Q: When is Spam not Spam? A: When it’s Bacon

bacon2We haven’t defeated the spam monster, not by a long shot. It’s a roiling, angry whirlpool of unwanted messages that often challenge the sanity of recipients. Poorly written missives that have little in common with anyone, spammer included, spam messages are nasty little talons, each one ripping away at the very fabric of our sensibilities. Spam, in many ways, is the worst that society has to offer. But what about the ‘other’ spam – the spam that comes in droves, announcing itself on the backs of family, friends, and colleagues? Is that spam any less vicious and nefarious than the promises of male enhancement, untold riches found at the generosity of Nigerian princes, and mysterious parcels that you didn’t know you ordered? The short answer is yes, they’re not as nasty. The longer answer is no, they’re just as bad or worse.

It’s called bacn (pronounced ‘bacon’) and if you weren’t familiar with the moniker, you’re not alone. It makes sense, really. More delicious than the lesser and mysterious luncheon meat called spam, bacn is the spam that you probably asked for, even if you didn’t want it. Bacn is messages from friends and family, often in the form of cat pictures, memes, and jokes that you have to scroll through to get to the punchline. Bacn is email chains from colleagues, usually with questionable or nonexistent points that leave you wondering how your name found itself into the ‘To’ field. And bacn is messages from organizations and companies, usually because you liked something or forgot to uncheck the fields that preserve you from being inundated with marketing information, newsletters, and third party offers. In a word, bacn is clutter, and only one step removed from the classification of junk.

It’s email that isn’t necessarily unwanted, it’s just unwanted right now. Everyone has it, and some companies are trying to mitigate what has become a very real problem for anyone with an inbox. As Graham Cluely of security firm Sophos pointed out to BBC, “It’s a problem in as much as it can get in the way of doing your real work. Some people have signed up for so many newsletters and mailing lists it gets hard to find the essential messages.”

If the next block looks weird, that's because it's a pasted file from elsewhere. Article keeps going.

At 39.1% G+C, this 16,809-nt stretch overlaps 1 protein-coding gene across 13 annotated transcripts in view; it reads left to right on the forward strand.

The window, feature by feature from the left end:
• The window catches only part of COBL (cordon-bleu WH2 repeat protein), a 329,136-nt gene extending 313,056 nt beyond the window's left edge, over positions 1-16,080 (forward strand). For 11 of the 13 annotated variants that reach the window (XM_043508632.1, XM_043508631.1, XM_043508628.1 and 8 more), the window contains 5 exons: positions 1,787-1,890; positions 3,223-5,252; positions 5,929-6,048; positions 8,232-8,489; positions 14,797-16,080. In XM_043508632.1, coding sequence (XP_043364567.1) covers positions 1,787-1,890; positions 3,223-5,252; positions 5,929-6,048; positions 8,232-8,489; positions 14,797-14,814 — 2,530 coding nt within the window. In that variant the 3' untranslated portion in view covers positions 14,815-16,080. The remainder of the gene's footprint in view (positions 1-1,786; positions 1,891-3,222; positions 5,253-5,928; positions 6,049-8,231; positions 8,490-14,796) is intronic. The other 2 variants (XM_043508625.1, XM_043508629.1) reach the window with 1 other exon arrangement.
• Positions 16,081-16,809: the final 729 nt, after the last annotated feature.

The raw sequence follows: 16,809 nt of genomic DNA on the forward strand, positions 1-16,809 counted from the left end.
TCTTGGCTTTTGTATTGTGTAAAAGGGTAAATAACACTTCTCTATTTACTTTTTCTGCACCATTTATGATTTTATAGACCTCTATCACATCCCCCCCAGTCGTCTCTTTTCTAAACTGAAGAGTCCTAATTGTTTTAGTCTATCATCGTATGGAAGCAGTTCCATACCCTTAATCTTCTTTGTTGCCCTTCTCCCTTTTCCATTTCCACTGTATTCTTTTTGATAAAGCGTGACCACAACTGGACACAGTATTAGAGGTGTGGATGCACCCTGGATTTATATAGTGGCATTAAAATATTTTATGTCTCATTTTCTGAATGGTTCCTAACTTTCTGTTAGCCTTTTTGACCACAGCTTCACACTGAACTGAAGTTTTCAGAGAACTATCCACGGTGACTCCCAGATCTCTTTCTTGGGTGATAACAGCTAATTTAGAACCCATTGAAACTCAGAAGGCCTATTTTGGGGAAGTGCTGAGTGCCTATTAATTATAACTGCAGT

Bacn is a problem because, unlike your average spam message, you probably spend time setting up rules to deal with it, and it’s a cinch that people are out there reorganizing their legitimate email, an activity that consumes time. We don’t normally do that with spam. We have spam filters and folders, and the process is automatic, for the most part. But bacn either sits in your main inbox getting in the way of the email you actually have to contend with, or you’re wasting time moving it out of the way until you have the time to review it.

Microsoft recently acknowledged the problem by releasing a bacn email filter, adding a folder called ‘Clutter’ to Outlook. In doing so, the company has said what we’ve all been thinking for a long, long time. Bacn is a serious problem, and it affects us whether we want to admit it or not. And Microsoft isn’t the only one. BBC reports that “Services are starting to spring up to help people manage that deluge of messages people do not need to read right now but feel they should save – just in case they do suddenly require a case of cheap wine.”

Has the problem gotten out of hand, though? Should we do something about it? After all, the common theme with bacn spam is that recipients don’t want to delete the email. In fact, they asked for it, even if indirectly through association, for example, with the guy three cubicles down who just can’t seem to get it through his thick skull that not everyone appreciates cute pictures of kitties hanging upside down and committing egregious grammatical sins like ‘I hasing a bad day.’ Remember, there’s also marketing spam to contend with, and we haven’t even touched on that here. According to Bloomberg, in 2012, the top online retailers sent an average of 211 marketing messages to each subscriber. Not only that, but 77% of consumers actually prefer email over other methods of communication, so isn’t it safe to say that we asked for it?

Is your head spinning yet? Many people focus on the spammy spam, the stuff that gets the worst rap and has the highest risk of disaster; but we tend to forget about the sheer volume of marketing spam and bacn, and the inherent issues these types of spam cause organizations.

Maybe instead of bacon today, have a nice bowl of oatmeal.

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